Sashimi (Japanese: 刺身, pronounced [saɕimiꜜ]; English: /səˈʃiːmiː/) is a Japanese delicacy primarily consisting of very fresh raw seafood, sliced into thin pieces and served with only a dipping sauce (soy sauce with wasabi paste or other condiments such as grated fresh ginger, or ponzu), depending on the fish, and simple garnishes such as shiso and shredded daikon radish. Dimensions vary depending on the type of item and chef, but are typically about 2.5 cm (1") wide by 4 cm (1.5") long by 0.5 cm (0.2") thick.
The word sashimi means "pierced body", i.e. "刺身 = sashimi = 刺し = sashi (pierced, stuck) and 身 = mi (body, meat), may derive from the culinary practice of sticking the fish's tail and fin to the slices in identifying the fish being eaten.
Another possibility for the name could come from the traditional method of harvesting. 'Sashimi Grade' fish is caught by individual handline, and as soon as the fish is landed, its brain is pierced with a sharp spike, killing it instantly, then placed in slurried ice. This spiking is called the Ike jime process. Because the flesh thus contains minimal lactic acid from the fish dying slowly, it will keep fresh on ice for about 10 days without turning white, or otherwise degrading.
The word sashimi has been integrated into the English language and is often used to refer to other uncooked fish preparations besides the traditional Japanese dish subject of this article. Many non-Japanese conflate sashimi and sushi; the two dishes are actually distinct and separate. Sushi refers to any dish made with vinegared rice, and while raw fish is one traditional sushi ingredient, many sushi dishes contain seafood that has been cooked, while others have no seafood at all.
Sashimi often is the first course in a formal Japanese meal, but can also be the main course, presented with rice and Miso soup in separate bowls. Many Japanese people believe that sashimi, traditionally considered the finest dish in Japanese cuisine, should be eaten before other strong flavors affect the palate. Culinarily, sashimi represents the Japanese cultural appreciation of subtlety. The finer sensation can vary from salmon (not traditionally Japanese) to squid, and everything in between.
The sliced seafood that composes the main ingredient is typically draped over a garnish. The typical garnish is Asian white radish, daikon, shredded into long thin strands, accompanied by one green perilla leaf per slice. Wasabi paste is sometimes mixed directly into soy sauce as a dipping sauce, which is generally not done when eating sushi, however. Purists denounce the practice of mixing wasabi into soy sauce, saying that this dilutes the sharp hot flavor of wasabi. Another more correct way to flavor soy sauce with wasabi is to place the wasabi mound into the soy sauce dish and then pour it in. This allows the wasabi to infuse the soy sauce more subtly. A reputed motivation for serving wasabi with sashimi (and also gari, pickled ginger), besides its flavor, is killing harmful bacteria and parasites that could be present in raw seafood.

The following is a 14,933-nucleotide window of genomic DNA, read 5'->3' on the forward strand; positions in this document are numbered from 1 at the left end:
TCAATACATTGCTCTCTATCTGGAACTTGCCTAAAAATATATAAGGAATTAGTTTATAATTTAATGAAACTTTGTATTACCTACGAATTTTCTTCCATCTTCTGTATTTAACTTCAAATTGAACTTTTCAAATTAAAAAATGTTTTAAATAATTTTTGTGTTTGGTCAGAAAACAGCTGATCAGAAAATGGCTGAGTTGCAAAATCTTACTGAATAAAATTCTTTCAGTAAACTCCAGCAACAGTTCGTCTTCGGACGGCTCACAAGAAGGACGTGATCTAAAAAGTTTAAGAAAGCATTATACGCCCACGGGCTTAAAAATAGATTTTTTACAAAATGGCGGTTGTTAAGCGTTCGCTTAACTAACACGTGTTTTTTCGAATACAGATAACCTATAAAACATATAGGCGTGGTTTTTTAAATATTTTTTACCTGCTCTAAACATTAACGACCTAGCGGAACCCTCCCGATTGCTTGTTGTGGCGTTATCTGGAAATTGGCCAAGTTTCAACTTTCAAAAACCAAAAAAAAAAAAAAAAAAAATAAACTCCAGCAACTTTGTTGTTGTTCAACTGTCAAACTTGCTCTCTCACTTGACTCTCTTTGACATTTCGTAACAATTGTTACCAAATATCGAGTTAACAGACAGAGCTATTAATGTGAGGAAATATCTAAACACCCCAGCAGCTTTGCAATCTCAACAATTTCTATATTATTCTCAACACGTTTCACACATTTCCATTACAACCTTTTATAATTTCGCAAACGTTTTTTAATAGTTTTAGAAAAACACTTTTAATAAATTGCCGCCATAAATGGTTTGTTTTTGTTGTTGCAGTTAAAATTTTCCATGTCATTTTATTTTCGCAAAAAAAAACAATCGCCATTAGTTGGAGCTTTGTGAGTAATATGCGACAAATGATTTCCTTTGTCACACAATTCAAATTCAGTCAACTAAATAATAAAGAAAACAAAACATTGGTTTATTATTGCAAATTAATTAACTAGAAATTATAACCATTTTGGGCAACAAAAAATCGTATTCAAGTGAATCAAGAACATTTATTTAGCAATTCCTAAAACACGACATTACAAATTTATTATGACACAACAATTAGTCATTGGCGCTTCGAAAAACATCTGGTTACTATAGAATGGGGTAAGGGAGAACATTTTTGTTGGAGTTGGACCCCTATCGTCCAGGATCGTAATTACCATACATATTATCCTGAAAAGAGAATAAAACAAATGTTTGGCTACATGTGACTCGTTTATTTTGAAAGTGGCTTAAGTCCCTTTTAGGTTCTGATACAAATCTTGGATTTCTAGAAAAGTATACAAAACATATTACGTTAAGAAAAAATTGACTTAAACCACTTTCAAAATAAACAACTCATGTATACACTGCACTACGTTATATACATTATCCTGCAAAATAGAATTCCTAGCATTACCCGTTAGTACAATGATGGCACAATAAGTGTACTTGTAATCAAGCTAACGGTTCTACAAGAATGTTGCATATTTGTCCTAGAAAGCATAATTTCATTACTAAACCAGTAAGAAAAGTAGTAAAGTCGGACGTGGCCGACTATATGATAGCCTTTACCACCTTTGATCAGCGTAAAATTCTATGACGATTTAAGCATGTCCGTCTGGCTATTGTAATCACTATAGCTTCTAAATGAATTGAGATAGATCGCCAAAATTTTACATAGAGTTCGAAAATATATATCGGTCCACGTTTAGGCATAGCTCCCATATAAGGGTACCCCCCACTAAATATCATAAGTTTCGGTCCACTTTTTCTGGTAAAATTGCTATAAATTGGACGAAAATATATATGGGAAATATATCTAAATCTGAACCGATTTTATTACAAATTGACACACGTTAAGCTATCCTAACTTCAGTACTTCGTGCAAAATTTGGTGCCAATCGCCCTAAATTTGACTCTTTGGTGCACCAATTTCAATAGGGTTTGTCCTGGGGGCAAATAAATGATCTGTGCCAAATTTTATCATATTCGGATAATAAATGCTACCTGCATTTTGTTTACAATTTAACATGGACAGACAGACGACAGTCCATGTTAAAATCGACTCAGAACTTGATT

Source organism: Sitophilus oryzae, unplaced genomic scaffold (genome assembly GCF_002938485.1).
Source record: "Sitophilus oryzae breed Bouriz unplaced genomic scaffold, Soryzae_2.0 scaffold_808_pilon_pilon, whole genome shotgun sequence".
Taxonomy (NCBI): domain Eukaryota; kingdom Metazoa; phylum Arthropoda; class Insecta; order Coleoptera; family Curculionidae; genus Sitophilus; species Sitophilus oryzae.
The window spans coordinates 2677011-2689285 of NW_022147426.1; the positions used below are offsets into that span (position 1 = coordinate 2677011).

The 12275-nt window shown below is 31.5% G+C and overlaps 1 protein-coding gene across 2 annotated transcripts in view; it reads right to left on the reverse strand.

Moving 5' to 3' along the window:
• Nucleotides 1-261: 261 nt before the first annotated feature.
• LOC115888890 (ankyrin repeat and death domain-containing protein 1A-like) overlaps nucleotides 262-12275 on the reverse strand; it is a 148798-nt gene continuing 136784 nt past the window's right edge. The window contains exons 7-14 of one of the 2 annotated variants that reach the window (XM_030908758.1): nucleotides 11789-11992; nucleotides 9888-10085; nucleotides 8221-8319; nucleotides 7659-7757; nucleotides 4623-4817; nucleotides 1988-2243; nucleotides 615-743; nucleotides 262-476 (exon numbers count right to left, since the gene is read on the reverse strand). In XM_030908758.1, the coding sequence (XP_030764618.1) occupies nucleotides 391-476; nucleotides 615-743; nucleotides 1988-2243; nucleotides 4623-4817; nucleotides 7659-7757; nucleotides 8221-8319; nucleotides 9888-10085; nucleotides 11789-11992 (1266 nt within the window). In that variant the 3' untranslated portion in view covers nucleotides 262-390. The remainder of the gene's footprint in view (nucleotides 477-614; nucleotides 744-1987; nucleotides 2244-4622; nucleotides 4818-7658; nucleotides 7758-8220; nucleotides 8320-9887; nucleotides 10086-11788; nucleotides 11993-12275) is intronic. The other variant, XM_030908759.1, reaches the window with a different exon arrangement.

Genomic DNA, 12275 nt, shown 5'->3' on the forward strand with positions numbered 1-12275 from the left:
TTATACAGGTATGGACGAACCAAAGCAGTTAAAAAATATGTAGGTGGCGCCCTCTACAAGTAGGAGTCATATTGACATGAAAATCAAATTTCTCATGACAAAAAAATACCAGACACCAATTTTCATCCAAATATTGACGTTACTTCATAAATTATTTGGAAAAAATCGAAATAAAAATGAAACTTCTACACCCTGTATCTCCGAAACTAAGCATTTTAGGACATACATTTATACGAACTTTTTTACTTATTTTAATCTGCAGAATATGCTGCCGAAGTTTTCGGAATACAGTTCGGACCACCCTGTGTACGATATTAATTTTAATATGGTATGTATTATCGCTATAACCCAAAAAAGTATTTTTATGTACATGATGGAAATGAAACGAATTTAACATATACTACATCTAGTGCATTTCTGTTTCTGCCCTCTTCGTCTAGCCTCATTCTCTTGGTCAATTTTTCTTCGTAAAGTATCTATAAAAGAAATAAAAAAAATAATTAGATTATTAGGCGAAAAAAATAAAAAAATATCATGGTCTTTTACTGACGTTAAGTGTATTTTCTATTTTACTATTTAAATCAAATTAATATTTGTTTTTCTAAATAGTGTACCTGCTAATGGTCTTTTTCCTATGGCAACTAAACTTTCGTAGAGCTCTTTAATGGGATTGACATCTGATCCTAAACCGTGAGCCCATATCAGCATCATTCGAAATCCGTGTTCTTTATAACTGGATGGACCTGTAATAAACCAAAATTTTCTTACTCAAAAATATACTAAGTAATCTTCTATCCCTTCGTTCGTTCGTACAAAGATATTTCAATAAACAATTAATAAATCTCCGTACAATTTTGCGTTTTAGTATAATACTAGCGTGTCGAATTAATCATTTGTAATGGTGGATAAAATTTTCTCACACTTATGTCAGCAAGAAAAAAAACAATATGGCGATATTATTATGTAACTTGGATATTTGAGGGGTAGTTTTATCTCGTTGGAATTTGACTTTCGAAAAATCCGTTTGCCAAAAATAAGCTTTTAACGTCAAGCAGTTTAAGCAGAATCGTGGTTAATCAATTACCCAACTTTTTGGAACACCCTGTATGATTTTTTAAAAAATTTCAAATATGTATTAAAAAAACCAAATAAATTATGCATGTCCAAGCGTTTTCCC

See also: List of sushi and sashimi ingredients
Some of the most popular main ingredients for sashimi are:
Less common, but not unusual, sashimi ingredients are vegetarian items such as yuba (bean curd skin) and raw red meats, such as beef, known as gyuunotataki, and horse, known as basashi. Chicken "sashimi", known as toriwasa, is considered by some to be a delicacy. It is sometimes slightly braised on the outside.
Basashi (馬刺し = 馬 ba = horse + 刺し sashi = pierced, stuck), or namasu, is raw horse meat, a traditional dish from Kumamoto, Matsumoto, and Tohoku region. It is often served sashimi-style, and can be found in restaurants in Osaka, Tokyo and other large cities in Japan.
A raw food, sashimi can cause foodborne illness due to bacteria and parasites, such as Anisakis simplex (Pseudoterranova decipiens). In addition, incorrectly prepared Fugu fish may contain Tetrodotoxin, a potent neurotoxin with no known antidote.
Traditionally, fish that spend at least part of their lives in brackish or fresh water were considered unsuitable for sashimi due to the possibility of parasites. For example, salmon, an anadromous fish, is not traditionally eaten straight out of the river. A study in Seattle, Washington showed that all wild salmon had roundworm larvae capable of infecting people, while farm-raised salmon did not have any roundworm larvae.
Freezing is often used to kill parasites. According to European Union regulations, freezing fish at −20°C (−4°F) for 24 hours kills parasites. The U.S. Food and Drug Administration (FDA) recommends freezing at −35°C (−31°F) for 15 hours, or at −20°C (−4°F) for 7 days.
While Canada does not federally regulate freezing fish, British Columbia and Alberta voluntarily adhere to guidelines similar to the FDA's. Ontario attempted to legislate freezing as part of raw food handling requirements, though this was soon withdrawn due to protests by the industry that the subtle flavours and texture of raw fish would be destroyed by freezing. Instead, Ontario has decided to consider regulations on how raw fish must be handled prior to serving.
The increased popularity of bluefin tuna for sashimi is reported to have brought this popular species to the verge of extinction. Farming bluefin does not help the situation, because the captive fish are not raised from spawn, but rather from small wild fish that are netted and transported to the farms, mostly in the Mediterranean.
This German entry was created from the translations listed at sashimi. It may be less reliable than other entries, and may be missing parts of speech or additional senses. Please also see Sashimi in the German Wiktionary. This notice will be removed when the entry is checked. (more information) July 2009